The two obvious choices are to repeal or not to repeal (pardon the Shakespearean tone). But this choice only deepens the animosity between two diametrically opposed sides in Congress and the public. In the 21st century we can be more creative than that; besides, as the late great Master Obi-Wan Kenobi states: “Only a sith deals in absolutes.”  In last week’s article Cassandra endorses the common attitude that we should just let the rules remain wholesale, but this obviously wouldn’t be an easy sell to the current administration.
Believe it or not there is a compromise solution; I call it the Internet Service Minimum (I.S.M.). Under this plan the FCC would set an annual standard of internet service determined by speed and quality represented as megabytes per second or “megs”. This standard will be established based on the common internet needs that the majority of the population share. These online amenities would be things like email, search engines, news outlets, streaming, and entertainment. They would then be packaged into a market basket of goods (such as the one that the Bureau of Labor Statistics gathers to create the Consumer Price Index) and a price would be determined to render service. This I.S.M. would be the minimum service all I.S.P.s would have to provide. With this in place the paid prioritization rule could be removed allowing firms to diversify products and packages as they see fit. Free market advocates may see this as a half measure to internet freedom and consumer advocates may view this as a capitulation. But this strategy would assuage the anxiety of both consumers and companies by having a baseline floor of goods ensuring that everyone regardless of income level can have access to the same services for the same price and also allow companies to offer more expensive packages to those that are more financially able.
Repealing all of the net neutrality rules is not a solution; we should preserve the laws in place currently until something like the I.S.M. can successfully be implemented. Participate in the debate:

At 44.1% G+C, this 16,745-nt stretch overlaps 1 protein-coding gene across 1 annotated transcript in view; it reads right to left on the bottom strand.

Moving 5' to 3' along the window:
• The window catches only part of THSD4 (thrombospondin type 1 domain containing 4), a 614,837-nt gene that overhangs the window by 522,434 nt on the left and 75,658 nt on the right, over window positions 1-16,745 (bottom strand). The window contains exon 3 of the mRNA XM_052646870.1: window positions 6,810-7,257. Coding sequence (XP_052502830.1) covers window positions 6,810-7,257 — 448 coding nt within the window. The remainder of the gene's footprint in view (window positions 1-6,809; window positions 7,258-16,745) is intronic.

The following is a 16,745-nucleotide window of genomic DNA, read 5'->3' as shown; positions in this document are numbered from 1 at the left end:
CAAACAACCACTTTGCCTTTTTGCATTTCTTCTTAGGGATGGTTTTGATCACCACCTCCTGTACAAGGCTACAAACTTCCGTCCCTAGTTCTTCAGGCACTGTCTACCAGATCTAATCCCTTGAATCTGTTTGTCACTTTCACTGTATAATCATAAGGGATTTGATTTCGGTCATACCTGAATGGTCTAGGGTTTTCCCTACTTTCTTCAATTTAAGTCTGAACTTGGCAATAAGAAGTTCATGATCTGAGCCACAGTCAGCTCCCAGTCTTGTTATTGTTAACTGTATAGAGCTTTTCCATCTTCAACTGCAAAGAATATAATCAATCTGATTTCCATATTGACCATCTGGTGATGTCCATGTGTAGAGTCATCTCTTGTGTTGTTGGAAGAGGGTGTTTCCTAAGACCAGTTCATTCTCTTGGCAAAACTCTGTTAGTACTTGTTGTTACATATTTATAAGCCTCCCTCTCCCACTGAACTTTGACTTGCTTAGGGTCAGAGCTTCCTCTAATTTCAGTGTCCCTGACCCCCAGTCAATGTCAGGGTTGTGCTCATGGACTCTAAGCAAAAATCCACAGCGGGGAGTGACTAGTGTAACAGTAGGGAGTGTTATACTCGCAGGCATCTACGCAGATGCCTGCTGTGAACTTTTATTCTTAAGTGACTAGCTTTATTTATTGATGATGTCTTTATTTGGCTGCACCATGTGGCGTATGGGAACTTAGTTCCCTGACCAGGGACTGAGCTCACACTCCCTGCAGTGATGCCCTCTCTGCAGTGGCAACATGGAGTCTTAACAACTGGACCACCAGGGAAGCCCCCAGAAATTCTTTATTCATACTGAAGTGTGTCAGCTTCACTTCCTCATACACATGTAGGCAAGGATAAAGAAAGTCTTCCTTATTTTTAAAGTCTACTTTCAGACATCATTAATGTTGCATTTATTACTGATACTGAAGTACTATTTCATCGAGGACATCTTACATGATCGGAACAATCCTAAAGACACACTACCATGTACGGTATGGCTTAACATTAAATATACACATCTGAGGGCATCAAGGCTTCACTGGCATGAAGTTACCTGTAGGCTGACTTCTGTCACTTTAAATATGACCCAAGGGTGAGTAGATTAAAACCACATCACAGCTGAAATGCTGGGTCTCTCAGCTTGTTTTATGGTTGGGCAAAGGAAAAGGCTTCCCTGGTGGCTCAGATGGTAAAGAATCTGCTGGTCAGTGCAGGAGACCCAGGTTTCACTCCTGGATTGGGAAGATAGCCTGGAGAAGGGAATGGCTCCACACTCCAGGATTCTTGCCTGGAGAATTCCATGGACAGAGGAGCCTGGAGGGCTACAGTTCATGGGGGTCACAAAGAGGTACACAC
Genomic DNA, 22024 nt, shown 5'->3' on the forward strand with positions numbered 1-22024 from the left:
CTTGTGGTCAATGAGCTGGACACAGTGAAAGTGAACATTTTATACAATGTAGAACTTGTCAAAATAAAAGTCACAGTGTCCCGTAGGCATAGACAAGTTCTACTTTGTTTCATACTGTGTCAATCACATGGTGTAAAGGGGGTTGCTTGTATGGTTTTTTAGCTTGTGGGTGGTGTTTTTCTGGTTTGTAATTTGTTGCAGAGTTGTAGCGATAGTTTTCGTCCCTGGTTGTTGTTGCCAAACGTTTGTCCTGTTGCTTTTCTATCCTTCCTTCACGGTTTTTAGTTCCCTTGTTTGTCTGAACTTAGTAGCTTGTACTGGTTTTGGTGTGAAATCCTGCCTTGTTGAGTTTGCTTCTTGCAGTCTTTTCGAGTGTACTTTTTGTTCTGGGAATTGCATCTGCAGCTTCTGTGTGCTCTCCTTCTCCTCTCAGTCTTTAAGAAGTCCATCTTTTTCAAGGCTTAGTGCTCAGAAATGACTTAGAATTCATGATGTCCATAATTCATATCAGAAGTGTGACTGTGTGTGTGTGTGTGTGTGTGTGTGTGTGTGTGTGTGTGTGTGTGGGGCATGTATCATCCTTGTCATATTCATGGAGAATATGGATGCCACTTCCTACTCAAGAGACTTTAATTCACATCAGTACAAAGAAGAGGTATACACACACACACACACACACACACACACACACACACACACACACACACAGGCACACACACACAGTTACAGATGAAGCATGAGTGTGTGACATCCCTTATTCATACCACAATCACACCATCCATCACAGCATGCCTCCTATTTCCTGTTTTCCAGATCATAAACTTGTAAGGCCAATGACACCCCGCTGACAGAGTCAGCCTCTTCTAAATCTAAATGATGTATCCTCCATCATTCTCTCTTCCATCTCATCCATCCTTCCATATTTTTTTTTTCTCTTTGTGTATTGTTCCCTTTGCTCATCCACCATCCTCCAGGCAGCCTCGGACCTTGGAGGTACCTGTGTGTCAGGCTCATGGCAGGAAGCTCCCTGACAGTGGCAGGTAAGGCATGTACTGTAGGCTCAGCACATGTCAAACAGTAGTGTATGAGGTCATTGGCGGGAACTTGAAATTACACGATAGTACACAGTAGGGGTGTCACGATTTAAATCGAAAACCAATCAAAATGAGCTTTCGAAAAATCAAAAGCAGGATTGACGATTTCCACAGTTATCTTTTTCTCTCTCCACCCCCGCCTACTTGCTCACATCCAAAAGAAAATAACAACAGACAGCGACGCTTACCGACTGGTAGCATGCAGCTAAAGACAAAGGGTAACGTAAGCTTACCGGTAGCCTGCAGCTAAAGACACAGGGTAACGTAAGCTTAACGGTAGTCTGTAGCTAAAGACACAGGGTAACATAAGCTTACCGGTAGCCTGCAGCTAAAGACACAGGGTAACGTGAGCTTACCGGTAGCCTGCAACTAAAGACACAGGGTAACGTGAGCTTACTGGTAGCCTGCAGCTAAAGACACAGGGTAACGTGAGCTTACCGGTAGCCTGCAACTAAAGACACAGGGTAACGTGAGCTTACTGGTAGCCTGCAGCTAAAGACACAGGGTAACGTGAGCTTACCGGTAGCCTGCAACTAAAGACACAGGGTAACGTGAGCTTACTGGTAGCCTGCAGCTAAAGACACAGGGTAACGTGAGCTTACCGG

https://www.senate.gov/general/contact_information/senators_cfm.cfm– Congressional Review Act
- Morales, C. (2017, December 20). The Open Internet is Under Attack. Political Vendetta News Network. Retrieved December 20, 2017, from https://pvnn.org/2017/12/20/open-internet-attack/
- “US wireless subscriptions market share by carrier in the U.S. from 1st quarter 2011 to 3rd quarter 2017,” statista, accessed December 19, 2017. https://www.statista.com/statistics/199359/market-share-of-wireless-carriers-in-the-us-by-subscriptions/
- “Title II”, Federal Communication Commission, accessed December 20, 2017. https://apps.fcc.gov/edocs_public/attachmatch/FCC-15-24A1_Rcd.pdf
- “Facebook”, Wikipedia, accessed December 20, 2017. https://en.wikipedia.org/wiki/Facebook#Facebook_companies
- “Here are all the times Facebook has copied Snapchat so far”, Business Insider, accessed December 20, 2017. http://www.businessinsider.com/all-the-times-facebook-copied-snapchat-2017-5
- “Ted Cruz fights ‘Luke Skywalker’ over net neutrality: ‘Reject the dark side’”, Dallas News, accessed December 20, 2017. https://www.dallasnews.com/news/politics/2017/12/18/ted-cruz-fights-luke-skywalker-net-neutrality-reject-dark-side
- “Open Internet Order”, Federal Communication Commission, accessed December 20, 2017. https://apps.fcc.gov/edocs_public/attachmatch/FCC-10-201A1_Rcd.pdf
- “Only a sith deals in absolutes”, Youtube, accessed December 20, 2017. https://www.youtube.com/watch?v=wgpytjlW5wU